After waxes, you start to get into the sorts of products that have been created by ‘boffins’ in labs – polymers, nano-technology, and ceramic coatings. These are primarily designed to stay bonded to the surface for a long time, improving the gloss and enhancing the protection level.

Nano and Teflon coatings are both used, for the same reason you’d find a substance like Teflon used on a saucepan. It’s not as durable – you can’t bake it onto the surface like you can with a pan! – but the technology has the same kind of effect.

Other than durability, the other benefit of these coatings are their hydrophobic qualities, which help your car stay clean for longer. When you drive on a wet road for instance, particles of dirt are picked up in the water droplets and desposited onto your car’s bodywork or wheels. But on a hydrophobic surface the water just blows off, so the dirt is less likely to attach. If it rains, the water will even clean your car! It’ll get dirty eventually, particularly on hotter areas such as the bonnet, but feedback I get from customers is that they can go months without needing to clean their cars.

Finally, there are the ceramic coatings. These are graded in hardness, like 7H and 9H – much like pencils, in fact, though the claims aren’t heavily governed! A good premium ceramic coating though can last anything from three to six years and under almost all conditions.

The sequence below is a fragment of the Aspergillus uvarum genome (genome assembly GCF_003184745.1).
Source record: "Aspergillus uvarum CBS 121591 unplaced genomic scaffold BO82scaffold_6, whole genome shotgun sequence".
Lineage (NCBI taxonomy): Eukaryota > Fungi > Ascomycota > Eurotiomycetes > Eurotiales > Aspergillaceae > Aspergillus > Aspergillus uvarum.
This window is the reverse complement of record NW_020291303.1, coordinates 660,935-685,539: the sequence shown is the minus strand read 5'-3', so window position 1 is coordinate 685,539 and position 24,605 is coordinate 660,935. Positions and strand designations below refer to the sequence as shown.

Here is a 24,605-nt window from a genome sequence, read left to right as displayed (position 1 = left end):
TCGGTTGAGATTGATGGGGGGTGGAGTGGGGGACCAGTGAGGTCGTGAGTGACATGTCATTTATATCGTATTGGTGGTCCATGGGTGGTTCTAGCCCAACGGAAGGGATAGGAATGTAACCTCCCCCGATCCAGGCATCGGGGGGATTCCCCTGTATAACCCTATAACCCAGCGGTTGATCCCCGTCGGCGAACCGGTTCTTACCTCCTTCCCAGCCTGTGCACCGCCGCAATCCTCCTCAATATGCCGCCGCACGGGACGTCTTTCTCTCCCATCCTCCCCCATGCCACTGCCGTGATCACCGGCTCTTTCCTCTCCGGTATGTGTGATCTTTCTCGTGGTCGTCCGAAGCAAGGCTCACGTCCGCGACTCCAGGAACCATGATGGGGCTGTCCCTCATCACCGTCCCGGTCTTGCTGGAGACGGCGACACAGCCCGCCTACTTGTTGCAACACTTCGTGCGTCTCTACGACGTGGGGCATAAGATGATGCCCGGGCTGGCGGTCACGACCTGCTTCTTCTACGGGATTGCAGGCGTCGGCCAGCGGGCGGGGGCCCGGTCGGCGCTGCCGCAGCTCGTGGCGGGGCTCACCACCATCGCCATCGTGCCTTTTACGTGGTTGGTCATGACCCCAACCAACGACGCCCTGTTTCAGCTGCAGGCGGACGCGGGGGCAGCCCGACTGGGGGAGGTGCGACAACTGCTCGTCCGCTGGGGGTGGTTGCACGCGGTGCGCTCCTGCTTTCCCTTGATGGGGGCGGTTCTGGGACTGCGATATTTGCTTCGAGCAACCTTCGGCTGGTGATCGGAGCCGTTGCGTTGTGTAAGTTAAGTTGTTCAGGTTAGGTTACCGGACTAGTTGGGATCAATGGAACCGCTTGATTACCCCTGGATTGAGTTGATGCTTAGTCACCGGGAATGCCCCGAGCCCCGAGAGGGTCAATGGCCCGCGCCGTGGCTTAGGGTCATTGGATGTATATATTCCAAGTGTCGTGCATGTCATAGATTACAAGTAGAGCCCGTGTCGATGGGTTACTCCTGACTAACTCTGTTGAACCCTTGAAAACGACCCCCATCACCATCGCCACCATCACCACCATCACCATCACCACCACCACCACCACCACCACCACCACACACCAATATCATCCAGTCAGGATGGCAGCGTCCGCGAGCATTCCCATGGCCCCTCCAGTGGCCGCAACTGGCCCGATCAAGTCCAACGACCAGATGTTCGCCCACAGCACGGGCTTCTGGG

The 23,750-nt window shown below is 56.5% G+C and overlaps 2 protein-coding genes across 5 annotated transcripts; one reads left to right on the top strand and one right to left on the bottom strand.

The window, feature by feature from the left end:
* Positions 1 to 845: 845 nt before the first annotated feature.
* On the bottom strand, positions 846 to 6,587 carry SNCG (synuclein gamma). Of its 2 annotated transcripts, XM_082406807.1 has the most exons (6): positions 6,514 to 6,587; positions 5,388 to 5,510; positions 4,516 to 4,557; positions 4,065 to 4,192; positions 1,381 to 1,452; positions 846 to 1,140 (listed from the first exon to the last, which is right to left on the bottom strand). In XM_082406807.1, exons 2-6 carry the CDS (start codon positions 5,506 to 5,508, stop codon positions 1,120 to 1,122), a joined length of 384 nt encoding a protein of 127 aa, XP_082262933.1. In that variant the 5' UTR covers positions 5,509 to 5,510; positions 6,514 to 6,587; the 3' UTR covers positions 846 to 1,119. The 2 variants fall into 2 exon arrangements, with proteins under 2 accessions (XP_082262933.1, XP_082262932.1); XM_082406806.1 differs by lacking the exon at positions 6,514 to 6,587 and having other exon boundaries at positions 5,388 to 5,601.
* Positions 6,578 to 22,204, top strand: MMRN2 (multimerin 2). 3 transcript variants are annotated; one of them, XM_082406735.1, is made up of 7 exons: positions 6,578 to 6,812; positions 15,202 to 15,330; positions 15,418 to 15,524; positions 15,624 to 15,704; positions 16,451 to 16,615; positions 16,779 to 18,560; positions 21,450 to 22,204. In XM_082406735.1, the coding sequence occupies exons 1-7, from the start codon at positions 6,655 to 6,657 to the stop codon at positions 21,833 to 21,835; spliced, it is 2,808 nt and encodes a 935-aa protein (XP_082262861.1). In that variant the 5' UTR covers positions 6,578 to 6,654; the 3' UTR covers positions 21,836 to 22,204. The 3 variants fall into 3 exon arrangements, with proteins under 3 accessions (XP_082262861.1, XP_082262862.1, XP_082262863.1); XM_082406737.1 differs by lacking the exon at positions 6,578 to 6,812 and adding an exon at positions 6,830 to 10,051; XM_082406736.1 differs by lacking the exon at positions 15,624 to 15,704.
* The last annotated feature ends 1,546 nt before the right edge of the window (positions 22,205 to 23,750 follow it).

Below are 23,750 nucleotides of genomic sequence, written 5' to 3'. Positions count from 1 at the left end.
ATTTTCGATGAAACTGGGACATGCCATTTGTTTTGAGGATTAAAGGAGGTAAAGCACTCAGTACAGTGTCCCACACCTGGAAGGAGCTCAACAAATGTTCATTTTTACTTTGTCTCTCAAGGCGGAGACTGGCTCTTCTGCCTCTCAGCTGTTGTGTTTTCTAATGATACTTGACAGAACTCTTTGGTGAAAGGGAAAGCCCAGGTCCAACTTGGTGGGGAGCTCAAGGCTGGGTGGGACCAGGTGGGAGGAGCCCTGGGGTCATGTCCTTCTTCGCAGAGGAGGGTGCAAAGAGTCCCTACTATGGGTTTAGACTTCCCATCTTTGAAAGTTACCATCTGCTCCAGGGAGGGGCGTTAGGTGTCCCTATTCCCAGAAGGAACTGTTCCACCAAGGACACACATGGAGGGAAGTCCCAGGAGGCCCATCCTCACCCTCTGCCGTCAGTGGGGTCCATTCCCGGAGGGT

One problem is that most are for professional application only, as they’re quite sensitive to the conditions in which they’re applied, and you need to be certified to apply them. They can be incredibly hard to remove once cured if you make a mistake too – as a minimum you may need to buff the surface, and as a maximum, even wet-sanding and then repolishing. A professionally-applied coating normally comes with a guarantee – you’ll get a little sticker to put somewhere in the car or your car’s history record, with a reference number that allows you to claim against the product if it turns out to be substandard.

That said, some companies now offer products with a reduced ceramic content that you can apply at home. They’re not as durable as a professionally-applied coating, but easier to apply and remove as a result. It can be quite expensive – a 30ml bottle can cost £75 – but that 30ml goes a long way, and could be enough for two medium-sized cars.

And that’s the typical hierarchy of what can be used on paintwork in terms of increasing gloss and providing protection – protection against everything from the weather to sunlight and ultraviolet protection. (Not forgetting that the lacquer on a car applied at the factory is there to protect the paint too.)

That’s it from me in terms of the cleaning process, from washing right up to protection of the paintwork, but in future I’m going to share advice about the specifics of Alcantara cleaning, leather cleaning and treatment, detailing an engine, and then beyond that some of the interesting and significant cars I’ve worked on, so stick around in the coming weeks for more Tipper’s tips!

Also read

Elbow Grease: Still washing cars with a sponge? You’re doing it all wrong
Elbow Grease: All work and no clay?
Elbow Grease: You’ve got a rotary polisher, so now what?